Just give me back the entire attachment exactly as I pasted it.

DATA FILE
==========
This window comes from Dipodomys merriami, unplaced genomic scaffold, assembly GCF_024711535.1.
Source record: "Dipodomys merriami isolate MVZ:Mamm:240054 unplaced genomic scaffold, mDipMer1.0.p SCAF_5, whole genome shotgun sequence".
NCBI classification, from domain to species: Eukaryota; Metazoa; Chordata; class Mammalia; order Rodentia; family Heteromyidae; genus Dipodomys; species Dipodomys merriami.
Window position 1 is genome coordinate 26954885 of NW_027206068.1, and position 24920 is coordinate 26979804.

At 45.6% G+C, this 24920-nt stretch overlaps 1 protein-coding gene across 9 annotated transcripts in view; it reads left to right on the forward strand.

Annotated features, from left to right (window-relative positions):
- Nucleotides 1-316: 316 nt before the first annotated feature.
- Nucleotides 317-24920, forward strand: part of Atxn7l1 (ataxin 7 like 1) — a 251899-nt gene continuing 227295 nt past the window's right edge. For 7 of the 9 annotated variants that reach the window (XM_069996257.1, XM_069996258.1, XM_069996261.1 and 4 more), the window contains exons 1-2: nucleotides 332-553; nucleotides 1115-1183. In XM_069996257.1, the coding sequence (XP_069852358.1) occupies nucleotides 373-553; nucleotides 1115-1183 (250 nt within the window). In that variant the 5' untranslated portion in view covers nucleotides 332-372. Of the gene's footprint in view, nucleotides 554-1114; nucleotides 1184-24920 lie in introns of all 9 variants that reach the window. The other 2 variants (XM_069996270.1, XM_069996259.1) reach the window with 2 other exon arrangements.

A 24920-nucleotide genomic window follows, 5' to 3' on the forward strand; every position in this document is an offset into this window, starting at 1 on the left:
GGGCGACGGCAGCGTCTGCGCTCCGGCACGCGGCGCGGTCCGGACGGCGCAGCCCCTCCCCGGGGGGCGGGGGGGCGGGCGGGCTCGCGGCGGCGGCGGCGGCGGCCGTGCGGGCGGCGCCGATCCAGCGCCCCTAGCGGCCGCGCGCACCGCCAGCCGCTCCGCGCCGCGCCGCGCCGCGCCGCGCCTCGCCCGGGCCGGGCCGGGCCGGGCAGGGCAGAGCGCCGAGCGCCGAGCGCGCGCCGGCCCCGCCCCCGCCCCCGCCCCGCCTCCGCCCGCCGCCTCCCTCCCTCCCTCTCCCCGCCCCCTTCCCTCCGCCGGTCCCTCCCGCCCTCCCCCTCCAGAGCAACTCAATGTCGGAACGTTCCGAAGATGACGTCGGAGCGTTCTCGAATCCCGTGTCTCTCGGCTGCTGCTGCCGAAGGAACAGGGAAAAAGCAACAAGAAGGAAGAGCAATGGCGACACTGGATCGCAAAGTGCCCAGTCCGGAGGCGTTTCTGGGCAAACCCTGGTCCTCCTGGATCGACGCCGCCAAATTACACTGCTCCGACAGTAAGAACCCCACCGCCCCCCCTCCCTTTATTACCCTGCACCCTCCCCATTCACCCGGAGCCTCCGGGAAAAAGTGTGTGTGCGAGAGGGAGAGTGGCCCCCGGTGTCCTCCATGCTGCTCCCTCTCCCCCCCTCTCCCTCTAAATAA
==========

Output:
This window comes from Dipodomys merriami, unplaced genomic scaffold, assembly GCF_024711535.1.
Source record: "Dipodomys merriami isolate MVZ:Mamm:240054 unplaced genomic scaffold, mDipMer1.0.p SCAF_5, whole genome shotgun sequence".
NCBI classification, from domain to species: Eukaryota; Metazoa; Chordata; class Mammalia; order Rodentia; family Heteromyidae; genus Dipodomys; species Dipodomys merriami.
Window position 1 is genome coordinate 26954885 of NW_027206068.1, and position 24920 is coordinate 26979804.

At 45.6% G+C, this 24920-nt stretch overlaps 1 protein-coding gene across 9 annotated transcripts in view; it reads left to right on the forward strand.

Annotated features, from left to right (window-relative positions):
- Nucleotides 1-316: 316 nt before the first annotated feature.
- Nucleotides 317-24920, forward strand: part of Atxn7l1 (ataxin 7 like 1) — a 251899-nt gene continuing 227295 nt past the window's right edge. For 7 of the 9 annotated variants that reach the window (XM_069996257.1, XM_069996258.1, XM_069996261.1 and 4 more), the window contains exons 1-2: nucleotides 332-553; nucleotides 1115-1183. In XM_069996257.1, the coding sequence (XP_069852358.1) occupies nucleotides 373-553; nucleotides 1115-1183 (250 nt within the window). In that variant the 5' untranslated portion in view covers nucleotides 332-372. Of the gene's footprint in view, nucleotides 554-1114; nucleotides 1184-24920 lie in introns of all 9 variants that reach the window. The other 2 variants (XM_069996270.1, XM_069996259.1) reach the window with 2 other exon arrangements.

A 24920-nucleotide genomic window follows, 5' to 3' on the forward strand; every position in this document is an offset into this window, starting at 1 on the left:
GGGCGACGGCAGCGTCTGCGCTCCGGCACGCGGCGCGGTCCGGACGGCGCAGCCCCTCCCCGGGGGGCGGGGGGGCGGGCGGGCTCGCGGCGGCGGCGGCGGCGGCCGTGCGGGCGGCGCCGATCCAGCGCCCCTAGCGGCCGCGCGCACCGCCAGCCGCTCCGCGCCGCGCCGCGCCGCGCCGCGCCTCGCCCGGGCCGGGCCGGGCCGGGCAGGGCAGAGCGCCGAGCGCCGAGCGCGCGCCGGCCCCGCCCCCGCCCCCGCCCCGCCTCCGCCCGCCGCCTCCCTCCCTCCCTCTCCCCGCCCCCTTCCCTCCGCCGGTCCCTCCCGCCCTCCCCCTCCAGAGCAACTCAATGTCGGAACGTTCCGAAGATGACGTCGGAGCGTTCTCGAATCCCGTGTCTCTCGGCTGCTGCTGCCGAAGGAACAGGGAAAAAGCAACAAGAAGGAAGAGCAATGGCGACACTGGATCGCAAAGTGCCCAGTCCGGAGGCGTTTCTGGGCAAACCCTGGTCCTCCTGGATCGACGCCGCCAAATTACACTGCTCCGACAGTAAGAACCCCACCGCCCCCCCTCCCTTTATTACCCTGCACCCTCCCCATTCACCCGGAGCCTCCGGGAAAAAGTGTGTGTGCGAGAGGGAGAGTGGCCCCCGGTGTCCTCCATGCTGCTCCCTCTCCCCCCCTCTCCCTCTAAATAA